A white man pleaded guilty Thursday to making racist online threats against a black activist in Virginia to deter him from running for office in a city where violence erupted during a white nationalist rally nearly three years ago.
Daniel McMahon, 31, of Brandon, Florida, also pleaded guilty to threatening a second victim over Facebook, a new offense that authorities learned of after his arrest and wasn’t included in his indictment last year.
McMahon faces a maximum sentence of six years in prison after pleading guilty to charges of cyberstalking and bias-motivated interference with a candidate for elective office. U.S. District Judge Norman K. Moon is scheduled to sentence McMahon on July 23.
McMahon had a trial scheduled to start on June 15 at the federal courthouse in Charlottesville, Virginia.
McMahon was charged last August with posting social media messages intended to intimidate activist Don Gathers and interfere with Gathers’ plans to run for a seat on Charlottesville’s city council. An indictment says McMahon expressed white supremacist views on his social media accounts.
Gathers, 61, said he learned about McMahon’s threats from the FBI on the same day in January 2019 when he planned to announce his candidacy at a press conference. Instead, feeling alarmed and uneasy, he announced he wouldn’t be running. Gathers said he didn’t want to put any of his family members or supporters in any danger.
“You just can’t be watchful and protective of everyone 24 hours a day, so it very much leaves you on edge and makes you rethink some things,” he told The Associated Press on Thursday.
Gathers called in to hear McMahon plead guilty by video conference. “Ï can’t say it moved my emotions one way or the other. It’s just bothersome that this is something we’re still dealing with in 2020,” he said.
McMahon used a Facebook account to cyberstalk a second victim and attempt to extort information from her about her fellow activists, who countered white nationalist rallies in their community, according to prosecutors. He also threatened to sexually assault her daughter, an autistic child, the Justice Department said in a news release.
During a hearing last year in Tampa, Florida, U.S. Magistrate Judge Thomas Wilson concluded McMahon posed a danger to the community and ordered him detained without bail. The judge cited McMahon’s apparent mental instability, access to firearms and social media posts in which he celebrated hate-fueled mass shootings in Pittsburgh and Charleston, South Carolina.
“He’s cheering on the mass shooters. That is what really bothers me,” Wilson said, according to a hearing transcript.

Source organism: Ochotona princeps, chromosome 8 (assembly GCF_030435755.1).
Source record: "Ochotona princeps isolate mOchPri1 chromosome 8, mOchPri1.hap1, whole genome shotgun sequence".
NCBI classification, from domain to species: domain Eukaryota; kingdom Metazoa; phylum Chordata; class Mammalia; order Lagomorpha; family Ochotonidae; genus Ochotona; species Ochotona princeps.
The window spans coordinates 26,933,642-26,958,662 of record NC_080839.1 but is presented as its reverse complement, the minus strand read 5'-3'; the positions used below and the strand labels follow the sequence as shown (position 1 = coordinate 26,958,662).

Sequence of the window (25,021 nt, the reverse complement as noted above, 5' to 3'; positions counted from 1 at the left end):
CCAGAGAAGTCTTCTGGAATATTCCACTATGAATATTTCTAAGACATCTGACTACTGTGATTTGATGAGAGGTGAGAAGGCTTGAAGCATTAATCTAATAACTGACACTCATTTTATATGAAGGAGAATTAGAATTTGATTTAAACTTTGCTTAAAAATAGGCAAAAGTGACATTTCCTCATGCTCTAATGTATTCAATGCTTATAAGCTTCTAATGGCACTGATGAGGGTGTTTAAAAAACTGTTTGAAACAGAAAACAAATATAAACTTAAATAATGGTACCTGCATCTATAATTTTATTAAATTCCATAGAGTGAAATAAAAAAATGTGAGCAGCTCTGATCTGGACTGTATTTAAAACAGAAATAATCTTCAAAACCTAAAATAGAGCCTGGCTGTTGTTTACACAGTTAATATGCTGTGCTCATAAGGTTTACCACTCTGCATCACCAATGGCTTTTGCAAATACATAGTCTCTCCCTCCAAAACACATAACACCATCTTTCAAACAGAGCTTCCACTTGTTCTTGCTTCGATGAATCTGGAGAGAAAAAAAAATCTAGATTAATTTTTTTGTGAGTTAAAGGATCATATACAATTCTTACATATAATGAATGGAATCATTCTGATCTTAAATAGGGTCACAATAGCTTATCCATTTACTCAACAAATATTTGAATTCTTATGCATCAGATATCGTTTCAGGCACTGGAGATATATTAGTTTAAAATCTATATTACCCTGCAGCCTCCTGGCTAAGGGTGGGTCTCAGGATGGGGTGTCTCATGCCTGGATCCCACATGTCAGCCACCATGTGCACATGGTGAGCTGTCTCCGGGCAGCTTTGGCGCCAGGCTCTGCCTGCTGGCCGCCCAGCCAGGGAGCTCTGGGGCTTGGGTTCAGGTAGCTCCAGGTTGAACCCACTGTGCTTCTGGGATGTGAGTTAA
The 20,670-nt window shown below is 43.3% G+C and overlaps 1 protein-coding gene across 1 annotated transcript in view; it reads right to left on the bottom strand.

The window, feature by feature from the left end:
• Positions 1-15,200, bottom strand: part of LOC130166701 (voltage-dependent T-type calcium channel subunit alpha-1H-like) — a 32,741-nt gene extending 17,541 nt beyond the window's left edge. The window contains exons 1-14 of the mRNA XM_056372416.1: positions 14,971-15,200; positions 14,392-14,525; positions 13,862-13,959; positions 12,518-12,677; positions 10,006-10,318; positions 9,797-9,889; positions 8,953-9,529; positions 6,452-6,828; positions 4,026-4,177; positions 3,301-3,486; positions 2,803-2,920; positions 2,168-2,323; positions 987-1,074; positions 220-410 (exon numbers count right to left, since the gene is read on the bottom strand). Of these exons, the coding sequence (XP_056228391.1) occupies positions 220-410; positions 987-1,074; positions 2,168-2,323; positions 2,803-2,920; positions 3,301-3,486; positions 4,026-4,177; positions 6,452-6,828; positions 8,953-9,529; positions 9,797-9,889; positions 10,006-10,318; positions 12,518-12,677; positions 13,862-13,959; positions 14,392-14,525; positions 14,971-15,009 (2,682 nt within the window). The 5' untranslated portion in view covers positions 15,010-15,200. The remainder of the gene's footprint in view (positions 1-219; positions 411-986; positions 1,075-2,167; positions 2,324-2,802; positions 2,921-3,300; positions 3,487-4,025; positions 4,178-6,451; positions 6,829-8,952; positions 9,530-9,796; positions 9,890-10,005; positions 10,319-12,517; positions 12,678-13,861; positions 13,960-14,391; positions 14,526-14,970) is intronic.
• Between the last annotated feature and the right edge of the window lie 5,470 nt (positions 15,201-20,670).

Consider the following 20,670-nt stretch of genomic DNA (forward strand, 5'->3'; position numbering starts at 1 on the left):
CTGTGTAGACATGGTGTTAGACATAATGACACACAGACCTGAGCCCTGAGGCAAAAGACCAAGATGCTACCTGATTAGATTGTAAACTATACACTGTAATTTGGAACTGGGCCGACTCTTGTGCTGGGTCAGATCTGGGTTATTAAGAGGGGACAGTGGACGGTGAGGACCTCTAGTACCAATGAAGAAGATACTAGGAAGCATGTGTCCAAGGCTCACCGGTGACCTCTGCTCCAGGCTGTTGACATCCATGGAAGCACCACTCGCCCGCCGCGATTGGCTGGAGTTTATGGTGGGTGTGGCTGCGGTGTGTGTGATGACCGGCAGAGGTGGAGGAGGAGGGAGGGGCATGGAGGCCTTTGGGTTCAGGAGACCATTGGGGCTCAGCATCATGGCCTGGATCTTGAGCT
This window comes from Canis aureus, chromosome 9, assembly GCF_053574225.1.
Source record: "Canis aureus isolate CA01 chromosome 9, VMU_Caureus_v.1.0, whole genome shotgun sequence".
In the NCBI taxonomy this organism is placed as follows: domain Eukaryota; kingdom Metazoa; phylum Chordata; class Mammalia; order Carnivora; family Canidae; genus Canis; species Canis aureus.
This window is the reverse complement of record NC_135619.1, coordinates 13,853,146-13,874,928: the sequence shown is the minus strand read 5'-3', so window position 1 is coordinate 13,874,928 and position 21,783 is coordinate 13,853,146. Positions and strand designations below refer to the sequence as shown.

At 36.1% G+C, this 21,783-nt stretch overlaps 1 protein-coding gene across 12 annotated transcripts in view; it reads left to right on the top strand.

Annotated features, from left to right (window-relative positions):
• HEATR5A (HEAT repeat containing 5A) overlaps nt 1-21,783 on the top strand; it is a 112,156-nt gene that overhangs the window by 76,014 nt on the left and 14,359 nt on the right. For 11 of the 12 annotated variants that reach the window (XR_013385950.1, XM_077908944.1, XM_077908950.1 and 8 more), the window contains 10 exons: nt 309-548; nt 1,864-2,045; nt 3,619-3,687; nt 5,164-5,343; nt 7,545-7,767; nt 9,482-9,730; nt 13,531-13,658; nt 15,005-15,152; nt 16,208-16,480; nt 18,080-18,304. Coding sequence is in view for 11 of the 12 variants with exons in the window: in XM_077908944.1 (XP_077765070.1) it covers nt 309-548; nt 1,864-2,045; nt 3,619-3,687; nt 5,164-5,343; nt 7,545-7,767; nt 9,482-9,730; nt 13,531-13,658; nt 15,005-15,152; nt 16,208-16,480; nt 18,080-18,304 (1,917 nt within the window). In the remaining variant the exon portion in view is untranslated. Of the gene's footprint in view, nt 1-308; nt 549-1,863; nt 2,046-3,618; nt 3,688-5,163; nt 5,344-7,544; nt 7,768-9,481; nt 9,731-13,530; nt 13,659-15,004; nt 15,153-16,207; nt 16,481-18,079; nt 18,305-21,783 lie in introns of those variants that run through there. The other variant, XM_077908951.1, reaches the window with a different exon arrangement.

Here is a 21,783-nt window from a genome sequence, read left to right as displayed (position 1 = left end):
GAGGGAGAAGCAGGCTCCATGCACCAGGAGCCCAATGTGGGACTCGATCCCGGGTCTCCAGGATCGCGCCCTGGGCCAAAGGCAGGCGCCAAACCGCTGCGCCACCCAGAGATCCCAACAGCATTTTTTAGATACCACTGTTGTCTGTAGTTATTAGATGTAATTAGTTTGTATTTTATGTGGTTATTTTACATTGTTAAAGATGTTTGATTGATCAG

McMahon was unemployed and living with his father and mother when authorities arrested him last September. His mother, Roberta Ann Bartish, told investigators that her son didn’t like blacks, Jews or gay people and exhibited some of the same characteristics of mass shooters, testified Siobhan Maseda, a Pasco County Sheriff’s Office detective.
Others have accused McMahon of bombarding them with hateful, threatening messages through online aliases, including “Jack Corbin.” McMahon identified himself as Jack Corbin when FBI agents interviewed him, a federal prosecutor, Carlton Gammons, said during the hearing in Florida.
Gammons said McMahon, using a racist slur, accused Gathers of “attacking” a white supremacist group member who later pleaded guilty to attacking counterprotesters at the Unite the Right white nationalist rally in Charlottesville in 2017.
“I will do everything in my power to stop him from getting elected for his attack on my people and I do mean everything,” McMahon wrote under his Jack Corbin alias, according to Gammons.
In another post, McMahon wrote, “Activism against Don Gathers with a diversity of tactics must be used to stop his candidacy.” The prosecutor said McMahon’s repeated use of phrase “diversity of tactics” meant using physical violence against Gathers.
“I think it’s clear based on his rhetoric on these posts that he’s willing to engage in acts of violence and he often encourages others to engage in acts of violence,” Gammons said.
McMahon had thousands of followers across his social media accounts. McMahon was “in touch” with Pittsburgh synagogue shooting suspect Robert Bowers before the October 2018 massacre that killed 11 congregants, but there is no evidence that McMahon was in any way involved in the deadly rampage, Gammons said during the hearing without elaborating.